The eighth article in this series has been made possible by Gideon Remez, Aharon's son:
My father, Aharon Remez, was born in the then-new city of Tel Aviv in 1919. While still in high school he became active in a Zionist youth movement, and in 1939 was sent to the United States as an emissary to the counterpart movement there. His mission was also to learn to fly, in anticipation that the Jewish community in Palestine -- then under British mandate -- would someday need and air force. Close to the airfield in New Jersey where he took flying lessons, the movement had an agricultural-training farm -- where he met my mother, one of the trainees. Stranded in America by the outbreak of war, he volunteered for the RAF and was sent for flight training in Canada. He married my mother before shipping out to Britain.
My father's "diary" begins in America; I have excerpted and translated here the entries following his assignment to 41 Squadron in early 1945. The book was evidently collated from my father's letters home by his father David Remez, who was a leader of the Jewish labor-union federation and Labor Party in Palestine. It was published by the party as Mi-Yomano shel Tayyas (Hebrew: From a Pilot's Journal) as part of a book series, "From the Front Lines." Though undated, it apparently came out before V-E day as the entries stop just before that date.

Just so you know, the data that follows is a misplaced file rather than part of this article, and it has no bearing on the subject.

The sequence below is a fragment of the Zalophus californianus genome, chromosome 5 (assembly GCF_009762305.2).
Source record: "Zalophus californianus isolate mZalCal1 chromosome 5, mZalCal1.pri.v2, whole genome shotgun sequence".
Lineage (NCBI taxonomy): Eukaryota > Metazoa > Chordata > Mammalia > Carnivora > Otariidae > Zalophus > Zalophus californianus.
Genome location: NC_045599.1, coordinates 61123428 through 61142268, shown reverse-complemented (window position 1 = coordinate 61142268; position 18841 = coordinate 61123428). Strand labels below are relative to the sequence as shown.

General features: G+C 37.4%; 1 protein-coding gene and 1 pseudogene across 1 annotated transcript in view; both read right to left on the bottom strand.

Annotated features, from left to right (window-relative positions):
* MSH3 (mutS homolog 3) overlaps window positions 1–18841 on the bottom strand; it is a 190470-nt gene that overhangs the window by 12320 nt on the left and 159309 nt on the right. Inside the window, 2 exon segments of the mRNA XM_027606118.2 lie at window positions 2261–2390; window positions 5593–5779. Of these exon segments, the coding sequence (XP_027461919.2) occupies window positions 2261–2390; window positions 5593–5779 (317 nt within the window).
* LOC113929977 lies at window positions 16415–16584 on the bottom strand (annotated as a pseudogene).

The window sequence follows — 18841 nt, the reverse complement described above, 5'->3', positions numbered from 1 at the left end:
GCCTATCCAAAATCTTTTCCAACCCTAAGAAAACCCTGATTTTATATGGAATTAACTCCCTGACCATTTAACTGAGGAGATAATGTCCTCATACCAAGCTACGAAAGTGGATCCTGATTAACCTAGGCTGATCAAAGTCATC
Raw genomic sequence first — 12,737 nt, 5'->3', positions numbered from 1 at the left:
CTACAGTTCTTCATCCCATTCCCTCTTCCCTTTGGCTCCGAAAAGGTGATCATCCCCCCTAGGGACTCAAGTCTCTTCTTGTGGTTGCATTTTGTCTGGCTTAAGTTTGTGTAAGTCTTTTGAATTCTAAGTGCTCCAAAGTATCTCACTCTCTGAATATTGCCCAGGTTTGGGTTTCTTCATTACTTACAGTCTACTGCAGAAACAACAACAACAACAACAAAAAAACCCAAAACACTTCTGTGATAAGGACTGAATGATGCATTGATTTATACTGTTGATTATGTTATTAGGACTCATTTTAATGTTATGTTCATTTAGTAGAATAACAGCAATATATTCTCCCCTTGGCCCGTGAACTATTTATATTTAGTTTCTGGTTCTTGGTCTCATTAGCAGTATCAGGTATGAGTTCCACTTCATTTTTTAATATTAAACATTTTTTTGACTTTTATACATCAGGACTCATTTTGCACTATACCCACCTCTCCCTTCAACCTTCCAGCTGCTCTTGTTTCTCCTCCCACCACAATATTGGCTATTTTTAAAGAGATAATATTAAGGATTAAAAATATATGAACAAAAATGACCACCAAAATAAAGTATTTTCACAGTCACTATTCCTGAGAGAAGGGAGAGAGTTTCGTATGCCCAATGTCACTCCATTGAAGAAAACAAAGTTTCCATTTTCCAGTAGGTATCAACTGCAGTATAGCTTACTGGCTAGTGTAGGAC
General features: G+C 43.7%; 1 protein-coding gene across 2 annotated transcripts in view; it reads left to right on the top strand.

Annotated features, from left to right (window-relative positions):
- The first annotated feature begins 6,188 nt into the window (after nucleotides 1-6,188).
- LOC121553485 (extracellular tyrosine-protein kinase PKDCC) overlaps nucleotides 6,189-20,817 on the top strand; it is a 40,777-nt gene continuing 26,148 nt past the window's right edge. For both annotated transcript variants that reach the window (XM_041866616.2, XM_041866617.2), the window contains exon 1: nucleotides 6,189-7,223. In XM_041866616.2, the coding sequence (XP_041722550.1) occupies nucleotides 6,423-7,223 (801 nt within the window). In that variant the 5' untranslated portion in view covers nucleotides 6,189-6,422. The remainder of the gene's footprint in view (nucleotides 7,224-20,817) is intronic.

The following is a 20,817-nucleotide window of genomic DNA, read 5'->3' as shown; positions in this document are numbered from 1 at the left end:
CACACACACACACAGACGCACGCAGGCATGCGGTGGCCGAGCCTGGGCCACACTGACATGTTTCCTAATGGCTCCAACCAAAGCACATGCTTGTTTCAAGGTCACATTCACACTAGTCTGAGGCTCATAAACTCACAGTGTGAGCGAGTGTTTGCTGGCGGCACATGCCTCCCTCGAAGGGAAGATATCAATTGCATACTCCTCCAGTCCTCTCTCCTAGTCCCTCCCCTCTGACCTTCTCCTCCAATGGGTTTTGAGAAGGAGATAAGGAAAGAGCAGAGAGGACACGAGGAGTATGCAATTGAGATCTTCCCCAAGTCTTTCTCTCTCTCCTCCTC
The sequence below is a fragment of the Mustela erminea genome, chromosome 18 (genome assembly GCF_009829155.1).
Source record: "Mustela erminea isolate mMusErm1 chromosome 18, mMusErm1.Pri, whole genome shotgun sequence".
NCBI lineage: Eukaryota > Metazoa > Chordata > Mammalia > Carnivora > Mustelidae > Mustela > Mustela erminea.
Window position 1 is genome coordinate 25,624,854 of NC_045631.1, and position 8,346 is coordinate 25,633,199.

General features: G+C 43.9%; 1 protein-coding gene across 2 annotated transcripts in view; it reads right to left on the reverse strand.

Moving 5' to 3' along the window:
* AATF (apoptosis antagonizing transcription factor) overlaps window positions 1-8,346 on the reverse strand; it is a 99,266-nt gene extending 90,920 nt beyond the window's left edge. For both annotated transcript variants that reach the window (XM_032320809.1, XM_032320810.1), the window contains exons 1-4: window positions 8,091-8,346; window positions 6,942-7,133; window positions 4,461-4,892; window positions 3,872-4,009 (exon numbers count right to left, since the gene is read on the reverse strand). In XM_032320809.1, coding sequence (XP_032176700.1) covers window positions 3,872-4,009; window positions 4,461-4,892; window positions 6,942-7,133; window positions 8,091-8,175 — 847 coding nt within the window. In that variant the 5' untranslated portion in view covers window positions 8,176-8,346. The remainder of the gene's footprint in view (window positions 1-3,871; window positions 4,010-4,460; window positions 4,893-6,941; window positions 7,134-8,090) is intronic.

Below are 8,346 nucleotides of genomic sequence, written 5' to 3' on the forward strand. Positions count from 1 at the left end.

The text reflects the tension felt by my father, like tens of thousands of Palestinian-Jewish servicemen who volunteered for British forces in World War II, between their commitment to Britain's struggle against Nazism and their opposition to the almost-total restrictions that Britain imposed on Jewish immigration to Palestine, at the very time when the Holocaust made it most vital. Returning to Palestine upon his discharge in the summer of 1946, he took part in the establishment of Israel's fledgling air force and commanded it during the country's War of Independence in 1948.
My father never forgot and always cherished the friendship and support of his RAF mates. Among his later positions, he felt especially honored to serve as Israel's ambassador in London (1965-1970), when he had the opportunity to reunite with several of them.
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